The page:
Purcell has said that the state’s previous funding of universities wasn’t equitable and increases we given without considering things like shifts in enrollment and programs.
“These adjustments are especially important as the state moves to more accountability and performance funding aspect of the program,” he said.
Purcell points out peer-based funding is a tiny portion of overall funding.
“The goal is to move all of the state colleges and universities to receiving state support to at least 90% of their peer average,” he said. “The peer adjustments represent .5% of the overall higher education budget, and it is money well spent in our effort to provide quality education to Alabama students.”
Poole said discussions by lawmakers about peer gap funding are ongoing and there are several policy issues arising in the higher education budget.
“The Legislature needs to be looking out for the interests of the state, taxpayers, parents and students, not just institutions,” Poole said.
Poole agrees that over time, there have been inequities in college funding. Some institutions have grown, some have shrunk, some have changed their degree focuses and funding has not kept up.
The 2021 ACHE recommendations also include increases in state funding of financial aid.
“Need-based aid was cut drastically as the state addressed budget shortfall during the recession, but (Gov. Kay) Ivey has recognized the importance of state-sponsored financial aid,” Purcell said. “Need-based aid has increased 86% since she became governor. I have great hopes that need-based aid will more than double before Gov. Ivey leaves office.”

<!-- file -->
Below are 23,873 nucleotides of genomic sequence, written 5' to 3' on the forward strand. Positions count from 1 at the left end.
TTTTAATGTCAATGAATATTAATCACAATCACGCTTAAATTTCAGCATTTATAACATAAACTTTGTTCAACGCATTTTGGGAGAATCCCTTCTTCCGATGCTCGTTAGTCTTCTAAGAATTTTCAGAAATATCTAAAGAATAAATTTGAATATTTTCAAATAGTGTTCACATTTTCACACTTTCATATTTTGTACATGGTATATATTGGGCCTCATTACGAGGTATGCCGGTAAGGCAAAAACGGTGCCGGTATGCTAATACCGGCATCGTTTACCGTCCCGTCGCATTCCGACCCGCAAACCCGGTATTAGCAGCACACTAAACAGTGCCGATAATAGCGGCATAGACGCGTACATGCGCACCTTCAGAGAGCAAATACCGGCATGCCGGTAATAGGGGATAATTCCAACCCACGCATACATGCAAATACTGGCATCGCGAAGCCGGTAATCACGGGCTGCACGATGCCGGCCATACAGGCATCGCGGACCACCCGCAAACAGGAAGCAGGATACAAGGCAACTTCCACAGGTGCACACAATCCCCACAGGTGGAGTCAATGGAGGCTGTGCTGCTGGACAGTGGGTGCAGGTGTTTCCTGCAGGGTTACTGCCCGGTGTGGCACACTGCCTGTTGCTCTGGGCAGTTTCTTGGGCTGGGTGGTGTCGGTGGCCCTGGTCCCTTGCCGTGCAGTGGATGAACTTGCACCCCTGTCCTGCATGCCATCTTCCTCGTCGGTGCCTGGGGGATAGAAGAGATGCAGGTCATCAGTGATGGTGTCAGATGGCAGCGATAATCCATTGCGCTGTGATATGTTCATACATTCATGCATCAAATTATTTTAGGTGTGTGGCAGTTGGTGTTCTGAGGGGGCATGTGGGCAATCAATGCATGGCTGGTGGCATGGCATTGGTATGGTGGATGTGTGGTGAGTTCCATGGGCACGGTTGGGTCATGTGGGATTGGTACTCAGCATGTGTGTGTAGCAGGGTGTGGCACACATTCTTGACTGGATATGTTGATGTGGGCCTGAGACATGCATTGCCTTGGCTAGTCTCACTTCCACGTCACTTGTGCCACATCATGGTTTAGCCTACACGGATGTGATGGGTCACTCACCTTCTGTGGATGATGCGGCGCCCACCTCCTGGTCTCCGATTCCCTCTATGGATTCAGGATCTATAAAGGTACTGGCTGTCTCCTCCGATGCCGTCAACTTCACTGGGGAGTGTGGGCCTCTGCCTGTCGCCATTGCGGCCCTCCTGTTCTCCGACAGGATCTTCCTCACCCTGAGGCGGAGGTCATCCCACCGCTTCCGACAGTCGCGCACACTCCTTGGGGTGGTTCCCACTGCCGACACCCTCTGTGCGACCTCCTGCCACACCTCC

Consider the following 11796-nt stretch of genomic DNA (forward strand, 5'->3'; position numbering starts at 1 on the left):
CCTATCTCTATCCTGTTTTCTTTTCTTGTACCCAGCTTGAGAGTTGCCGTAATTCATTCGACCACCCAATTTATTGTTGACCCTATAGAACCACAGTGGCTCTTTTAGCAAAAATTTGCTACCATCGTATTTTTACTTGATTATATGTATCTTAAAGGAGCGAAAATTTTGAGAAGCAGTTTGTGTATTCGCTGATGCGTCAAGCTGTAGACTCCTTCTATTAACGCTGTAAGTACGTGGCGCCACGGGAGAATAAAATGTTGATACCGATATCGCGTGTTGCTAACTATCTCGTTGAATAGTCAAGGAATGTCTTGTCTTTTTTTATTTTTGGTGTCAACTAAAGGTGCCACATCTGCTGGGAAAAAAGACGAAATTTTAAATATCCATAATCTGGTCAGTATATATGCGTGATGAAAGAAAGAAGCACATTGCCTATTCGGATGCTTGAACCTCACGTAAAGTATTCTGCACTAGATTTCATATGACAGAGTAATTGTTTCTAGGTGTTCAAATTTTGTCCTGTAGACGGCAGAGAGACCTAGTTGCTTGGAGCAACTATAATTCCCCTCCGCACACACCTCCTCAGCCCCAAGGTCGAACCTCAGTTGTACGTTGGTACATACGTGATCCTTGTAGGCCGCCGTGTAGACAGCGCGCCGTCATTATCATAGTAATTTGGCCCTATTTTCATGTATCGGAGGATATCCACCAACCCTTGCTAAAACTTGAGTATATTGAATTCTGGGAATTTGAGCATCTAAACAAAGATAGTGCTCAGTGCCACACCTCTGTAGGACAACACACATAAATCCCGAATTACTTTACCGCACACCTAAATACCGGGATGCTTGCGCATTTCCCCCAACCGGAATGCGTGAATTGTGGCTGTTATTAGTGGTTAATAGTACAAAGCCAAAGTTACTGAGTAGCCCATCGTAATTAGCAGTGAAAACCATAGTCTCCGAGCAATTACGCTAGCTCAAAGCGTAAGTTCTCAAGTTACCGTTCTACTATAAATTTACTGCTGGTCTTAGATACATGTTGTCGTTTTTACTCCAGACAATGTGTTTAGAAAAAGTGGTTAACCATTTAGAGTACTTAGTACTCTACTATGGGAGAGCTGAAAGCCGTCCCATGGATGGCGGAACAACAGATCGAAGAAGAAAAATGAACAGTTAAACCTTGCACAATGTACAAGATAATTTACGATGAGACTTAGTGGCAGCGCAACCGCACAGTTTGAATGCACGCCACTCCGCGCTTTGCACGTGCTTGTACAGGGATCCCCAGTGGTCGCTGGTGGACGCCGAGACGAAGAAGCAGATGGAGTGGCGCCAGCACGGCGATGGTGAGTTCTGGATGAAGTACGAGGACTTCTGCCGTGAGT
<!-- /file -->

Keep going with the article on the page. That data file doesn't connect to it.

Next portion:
The Alabama Student Assistance Program is a need-based, state and federal grant ranging from $300 to $5,000 per academic year. The funding recommendation for 2021 is $5.6 million.
There are also new items in the budget proposal. College Promise and Career Promise are pilot projects designed to support students from very low-income families to fully participate in dual enrollment and college programs that lead to jobs in their communities, Purcell said. If implemented well, federal matching funds will be available to expand the program.
The consolidated budget recommendation included the state’s two-year colleges, recommending 5% increases for almost all of them. The recommendation for Calhoun Community College is 6.45%.
Community colleges look workforce development funding
Separately, the Alabama Community College System board last week discussed a proposed budget request of $517 million that includes funding for dual enrollment, workforce development initiatives and scholarships and prison education. In total, the recommendation is a 24% increase over the current year.
Some legislative priorities the ACCS laid out during the board’s recent work session included supporting legislation that would create a statewide college scholarship program from lottery proceeds to allow Alabama residents to attend two-year colleges and technical programs.
Boone Kinard, the executive director of external affairs for ACCS, said that if lottery legislation does pass in the 2020 session, he hopes some of the new revenue goes toward scholarships.
“We’re not taking a position on the lottery itself, we’re saying if a lottery passes and a large sum of money is out there to be given, we support some of the proceeds going toward a program like the College Promise scholarship program,” Kinard told ADN.
Supporting more correctional education programs throughout the state is another proposed legislative priority.
“More of what we are hearing from business and industry is that they are willing to look at (former inmates) to hire like never before because we have such a shortage, ‘a workforce crisis,’ as those people have said of available workers,” Kinard said.
The state is currently seeking bids from four companies interested in building three large prisons.
“We want to make sure that these big prisons, if that moves forward, we would like to have dedicated space in those facilities just for training,” Kinard told ADN.
Alabama Daily News reporter Caroline Beck contributed to this report.